mutate(month = yearmonth(start_timestamp)) %>%
as_tsibble(index=month) %>%
select(-start_timestamp)
The resulting monthly data set is shown below.
m3_monthly
# A tsibble: 167,562 x 3 [1M]
# Key: series_name [1,428]
series_name value month
<chr> <dbl> <mth>
1 T1 2640 1990 Jan
2 T1 2640 1990 Feb
3 T1 2160 1990 Mar
4 T1 4200 1990 Apr
5 T1 3360 1990 May
6 T1 2400 1990 Jun
7 T1 3600 1990 Jul
8 T1 1920 1990 Aug
9 T1 4200 1990 Sep
10 T1 4560 1990 Oct
# … with 167,552 more rows
The series names are T1
, T2
, … The M3 data included both training and test data. These have been combined in this data set.
This data set contains total half-hourly electricity demand by state from 1 January 2002 to 1 April 2015, for five states of Australia: New South Wales, Queensland, South Australia, Tasmania, and Victoria. A subset of this data (one state and only three years) is provided as tsibbledata::vic_elec
.
aus_elec <- monash_forecasting_repository(4659727)
aus_elec
# A tsibble: 1,155,264 x 4 [30m] <UTC>
# Key: series_name, state [5]
series_name state start_timestamp value
<chr> <chr> <dttm> <dbl>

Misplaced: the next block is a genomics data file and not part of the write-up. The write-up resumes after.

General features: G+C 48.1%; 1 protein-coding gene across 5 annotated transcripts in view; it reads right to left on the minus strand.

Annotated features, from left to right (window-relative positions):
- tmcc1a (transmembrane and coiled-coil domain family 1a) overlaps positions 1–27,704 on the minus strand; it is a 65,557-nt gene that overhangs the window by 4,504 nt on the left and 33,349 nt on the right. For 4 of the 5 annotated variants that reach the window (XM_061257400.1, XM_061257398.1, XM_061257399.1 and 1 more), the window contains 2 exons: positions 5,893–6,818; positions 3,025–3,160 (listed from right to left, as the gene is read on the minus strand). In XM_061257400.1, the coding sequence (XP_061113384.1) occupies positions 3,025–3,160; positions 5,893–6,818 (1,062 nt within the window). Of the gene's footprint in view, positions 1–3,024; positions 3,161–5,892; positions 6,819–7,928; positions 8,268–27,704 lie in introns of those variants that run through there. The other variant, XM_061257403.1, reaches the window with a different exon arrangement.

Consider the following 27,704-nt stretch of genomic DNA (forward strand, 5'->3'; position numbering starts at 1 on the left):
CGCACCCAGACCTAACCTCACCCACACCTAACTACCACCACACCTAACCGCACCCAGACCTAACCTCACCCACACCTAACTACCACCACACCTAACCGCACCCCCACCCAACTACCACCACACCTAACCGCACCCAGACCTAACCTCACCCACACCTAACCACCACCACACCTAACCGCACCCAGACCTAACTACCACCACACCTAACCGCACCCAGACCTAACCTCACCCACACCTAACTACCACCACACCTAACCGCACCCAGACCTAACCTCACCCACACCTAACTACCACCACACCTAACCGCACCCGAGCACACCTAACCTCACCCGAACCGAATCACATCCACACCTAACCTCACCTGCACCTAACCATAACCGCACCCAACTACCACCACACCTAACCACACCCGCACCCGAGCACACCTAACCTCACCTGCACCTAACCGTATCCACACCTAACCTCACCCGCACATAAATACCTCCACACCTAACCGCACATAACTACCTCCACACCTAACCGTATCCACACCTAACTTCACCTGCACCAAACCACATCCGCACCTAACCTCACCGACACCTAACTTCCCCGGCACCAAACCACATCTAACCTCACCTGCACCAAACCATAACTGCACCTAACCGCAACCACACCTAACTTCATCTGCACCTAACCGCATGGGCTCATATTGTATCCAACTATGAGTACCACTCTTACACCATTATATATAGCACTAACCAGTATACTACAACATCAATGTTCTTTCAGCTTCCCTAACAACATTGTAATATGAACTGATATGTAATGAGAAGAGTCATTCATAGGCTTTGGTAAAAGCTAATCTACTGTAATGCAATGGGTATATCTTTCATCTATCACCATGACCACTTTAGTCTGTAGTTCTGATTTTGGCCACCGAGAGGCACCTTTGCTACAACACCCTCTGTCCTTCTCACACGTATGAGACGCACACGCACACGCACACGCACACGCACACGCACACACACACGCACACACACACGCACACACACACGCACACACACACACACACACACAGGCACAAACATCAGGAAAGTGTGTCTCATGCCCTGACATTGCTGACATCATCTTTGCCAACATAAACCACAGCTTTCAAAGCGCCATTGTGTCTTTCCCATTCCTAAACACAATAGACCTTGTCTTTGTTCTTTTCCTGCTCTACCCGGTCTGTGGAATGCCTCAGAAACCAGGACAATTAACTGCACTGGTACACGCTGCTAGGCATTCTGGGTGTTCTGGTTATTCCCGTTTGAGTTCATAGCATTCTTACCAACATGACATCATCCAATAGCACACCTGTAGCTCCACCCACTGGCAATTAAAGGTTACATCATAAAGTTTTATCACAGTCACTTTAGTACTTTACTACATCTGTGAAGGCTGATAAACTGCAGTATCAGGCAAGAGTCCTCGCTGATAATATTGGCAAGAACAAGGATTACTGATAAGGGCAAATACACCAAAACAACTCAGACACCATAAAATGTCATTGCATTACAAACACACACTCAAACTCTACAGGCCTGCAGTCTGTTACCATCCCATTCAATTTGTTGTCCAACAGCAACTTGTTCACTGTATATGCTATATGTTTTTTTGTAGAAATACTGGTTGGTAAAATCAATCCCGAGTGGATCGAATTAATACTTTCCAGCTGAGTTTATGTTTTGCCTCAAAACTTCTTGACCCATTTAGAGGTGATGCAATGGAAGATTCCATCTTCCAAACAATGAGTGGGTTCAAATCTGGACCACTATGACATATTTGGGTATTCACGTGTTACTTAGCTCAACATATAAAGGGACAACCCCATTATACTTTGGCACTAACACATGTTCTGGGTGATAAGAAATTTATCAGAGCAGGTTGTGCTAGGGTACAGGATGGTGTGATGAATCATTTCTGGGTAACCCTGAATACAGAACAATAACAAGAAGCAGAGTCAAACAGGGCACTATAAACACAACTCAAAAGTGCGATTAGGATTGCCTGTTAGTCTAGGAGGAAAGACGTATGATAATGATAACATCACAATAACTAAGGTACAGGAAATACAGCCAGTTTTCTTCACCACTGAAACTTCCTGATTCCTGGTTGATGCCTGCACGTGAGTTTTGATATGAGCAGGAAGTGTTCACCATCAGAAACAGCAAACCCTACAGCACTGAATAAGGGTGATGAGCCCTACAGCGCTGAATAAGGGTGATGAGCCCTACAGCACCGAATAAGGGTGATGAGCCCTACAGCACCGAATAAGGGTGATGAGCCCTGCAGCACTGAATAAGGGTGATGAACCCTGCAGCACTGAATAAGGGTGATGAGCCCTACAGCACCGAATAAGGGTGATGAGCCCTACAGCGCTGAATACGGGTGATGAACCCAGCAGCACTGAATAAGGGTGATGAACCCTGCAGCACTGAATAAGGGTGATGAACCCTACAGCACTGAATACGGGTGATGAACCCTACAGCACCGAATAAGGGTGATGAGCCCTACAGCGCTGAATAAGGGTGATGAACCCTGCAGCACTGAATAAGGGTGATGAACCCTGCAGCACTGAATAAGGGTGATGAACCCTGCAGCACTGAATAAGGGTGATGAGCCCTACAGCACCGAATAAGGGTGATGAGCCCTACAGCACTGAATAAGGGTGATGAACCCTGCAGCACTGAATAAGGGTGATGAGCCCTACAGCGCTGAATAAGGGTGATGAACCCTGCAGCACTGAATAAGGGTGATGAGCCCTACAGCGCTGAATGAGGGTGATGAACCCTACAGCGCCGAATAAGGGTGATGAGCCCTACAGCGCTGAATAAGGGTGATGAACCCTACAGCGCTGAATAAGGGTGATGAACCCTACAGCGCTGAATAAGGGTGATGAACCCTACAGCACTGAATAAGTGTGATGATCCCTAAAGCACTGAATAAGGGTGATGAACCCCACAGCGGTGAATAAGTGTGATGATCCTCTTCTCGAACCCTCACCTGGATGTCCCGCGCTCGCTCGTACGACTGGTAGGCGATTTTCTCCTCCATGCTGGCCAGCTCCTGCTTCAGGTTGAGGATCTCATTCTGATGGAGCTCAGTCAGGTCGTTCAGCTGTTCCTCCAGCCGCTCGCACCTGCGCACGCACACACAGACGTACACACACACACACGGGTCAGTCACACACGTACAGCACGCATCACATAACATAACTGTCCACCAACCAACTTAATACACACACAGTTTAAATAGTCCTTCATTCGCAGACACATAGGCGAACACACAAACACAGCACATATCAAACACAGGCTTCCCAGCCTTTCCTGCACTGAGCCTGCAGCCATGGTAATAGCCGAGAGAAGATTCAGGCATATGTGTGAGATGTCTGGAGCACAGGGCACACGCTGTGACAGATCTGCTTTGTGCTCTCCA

1 T1 NSW 2002-01-01 00:00:00 5714.
2 T1 NSW 2002-01-01 00:30:00 5360.
3 T1 NSW 2002-01-01 01:00:00 5015.
4 T1 NSW 2002-01-01 01:30:00 4603.
5 T1 NSW 2002-01-01 02:00:00 4285.
6 T1 NSW 2002-01-01 02:30:00 4075.
7 T1 NSW 2002-01-01 03:00:00 3943.
8 T1 NSW 2002-01-01 03:30:00 3884.
9 T1 NSW 2002-01-01 04:00:00 3878.
10 T1 NSW 2002-01-01 04:30:00 3838.
# … with 1,155,254 more rows
aus_elec %>%
filter(state=="VIC") %>%
autoplot(value) +
labs(x = "Time", y="Electricity demand (MWh)")
We also provide some accuracy measures of the performance of 13 baseline forecasting methods applied to the data sets in the repository. This makes it easy for anyone proposing a new method to compare against some standard existing methods, without having to do all the calculations themselves.